It is widely expected that the Spring Budget will confirm the furlough programme is continued beyond April. But how long should the extension last?
Almost half (48%) of respondents in our survey say Rishi Sunak should continue the furlough scheme for another six months. Around a quarter (26%) say three months is more realistic, while almost one in five (19.6%) believe business should have another year of support. The balance (6.4%) are uncertain.
What happens when the furlough scheme ends?
But when the furlough scheme ends, there will be consequences for business spending and investment. Business chiefs expect they will need to cut back on staff numbers, invest in new technology, pivot/pause expansion plans or training, while one in 20 of those polled (5.4%) are making changes in all areas of their business.
Around one in three (32%) say they will invest in new technology and tools, with 31.4% expected to explore new products or services and 28.4% moving into new markets.
Ending the furlough support will cause 26.8% to restructure or streamline teams, with 22% expecting to cut staff numbers, as opposed to 18.8% who will look to increase their workforce. Training budgets are likely to change in 22.8% of businesses, according to the survey.
Will taxes rise?
Clearly, the massive increase in UK borrowing must be paid for in tax rises, including the option of increasing Corporation Tax, VAT, and personal tax bands, as well as freezing pensions.
But because the cost of borrowing is cheap and the economy is so fragile, it might well be that Rishi Sunak chooses to defer any mainstream tax rises until later Budgets.
The Chancellor has voiced the dilemma with which he wrestles. “I would like to be able to keep taxes low for people in general, I’m a Conservative and I believe in that. But I want to deliver our promises that we made to the British people that we would be responsible with their money, that we would look after the nation’s finances and we would deliver strong public services.”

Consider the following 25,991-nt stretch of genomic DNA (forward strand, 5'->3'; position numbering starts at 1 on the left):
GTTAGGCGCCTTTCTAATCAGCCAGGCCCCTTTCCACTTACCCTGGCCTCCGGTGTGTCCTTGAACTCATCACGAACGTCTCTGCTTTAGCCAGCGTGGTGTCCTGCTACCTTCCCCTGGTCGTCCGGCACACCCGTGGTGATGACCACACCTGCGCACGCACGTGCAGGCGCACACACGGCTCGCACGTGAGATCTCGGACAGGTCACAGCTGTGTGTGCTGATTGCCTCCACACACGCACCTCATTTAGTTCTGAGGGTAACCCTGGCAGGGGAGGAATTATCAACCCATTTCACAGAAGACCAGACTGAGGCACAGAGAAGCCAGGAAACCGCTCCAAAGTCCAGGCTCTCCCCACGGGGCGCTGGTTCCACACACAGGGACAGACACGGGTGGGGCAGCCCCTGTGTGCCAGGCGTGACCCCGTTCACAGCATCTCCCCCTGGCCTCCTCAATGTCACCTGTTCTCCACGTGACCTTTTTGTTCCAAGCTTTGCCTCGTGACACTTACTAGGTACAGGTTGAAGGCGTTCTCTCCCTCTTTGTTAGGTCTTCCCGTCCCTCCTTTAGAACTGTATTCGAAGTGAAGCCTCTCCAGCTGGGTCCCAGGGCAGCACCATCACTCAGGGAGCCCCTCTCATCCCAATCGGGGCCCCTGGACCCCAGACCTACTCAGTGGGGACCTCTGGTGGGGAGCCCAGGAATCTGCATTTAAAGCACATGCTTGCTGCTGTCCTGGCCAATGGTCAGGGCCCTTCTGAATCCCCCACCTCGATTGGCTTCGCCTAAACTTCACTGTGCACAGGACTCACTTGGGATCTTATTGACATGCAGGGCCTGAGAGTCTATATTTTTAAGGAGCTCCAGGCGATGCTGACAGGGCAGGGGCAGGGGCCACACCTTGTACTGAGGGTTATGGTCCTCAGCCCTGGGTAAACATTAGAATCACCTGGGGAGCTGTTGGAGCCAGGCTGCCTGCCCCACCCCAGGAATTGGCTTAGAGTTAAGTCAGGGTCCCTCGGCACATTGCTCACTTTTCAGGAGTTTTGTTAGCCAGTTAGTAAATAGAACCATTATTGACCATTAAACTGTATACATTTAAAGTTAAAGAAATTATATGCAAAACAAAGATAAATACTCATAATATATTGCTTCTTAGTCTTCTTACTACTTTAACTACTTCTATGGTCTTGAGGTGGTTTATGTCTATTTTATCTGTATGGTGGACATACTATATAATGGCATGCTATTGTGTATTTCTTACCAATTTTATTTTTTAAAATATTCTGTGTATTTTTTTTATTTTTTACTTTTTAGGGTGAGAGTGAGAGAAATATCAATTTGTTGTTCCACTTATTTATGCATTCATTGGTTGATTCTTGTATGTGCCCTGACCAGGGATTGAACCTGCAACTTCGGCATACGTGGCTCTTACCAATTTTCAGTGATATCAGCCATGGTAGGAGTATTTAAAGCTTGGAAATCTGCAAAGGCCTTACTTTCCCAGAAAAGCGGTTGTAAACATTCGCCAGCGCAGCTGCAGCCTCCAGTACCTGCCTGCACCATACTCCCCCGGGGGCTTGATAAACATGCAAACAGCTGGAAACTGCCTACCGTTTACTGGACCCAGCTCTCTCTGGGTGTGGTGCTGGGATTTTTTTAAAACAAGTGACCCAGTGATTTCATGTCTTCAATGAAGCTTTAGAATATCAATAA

Other spending priorities
With so much pressure on the public finances, it will be interesting to see whether there will be any additional money spent on the charity sector, Environmental, Social, and Corporate Governance and sustainability measures.
Other major issues that the Chancellor will need to consider include extended measures for the self-employed during the pandemic, support for the housing market, such as another extension of Stamp Duty holiday, a tax on internet delivery services, a possible freeze on pension lifetime allowances and whether benefits should rise.
Then there is the difficult issue of what pay rise should be given to health workers, who have been at the forefront of the battle against Covid-19. However, with an NHS Pay Review Body report due in May, the decision may be deferred.
We will watch what happens in the Spring Budget on Wednesday closely and carefully. iResearch Services will report on the reaction of business leaders once the Budget measures have been confirmed and businesses look to assess and re-assess their priorities.
Optimistic or Pessimistic?
Regarding business sentiment in a post-Brexit Britain, most survey participants (43.4%) are optimistic that policies are in place to grow UK business, while 19.4% are neutral and 37.2% are pessimistic.Back to Blogs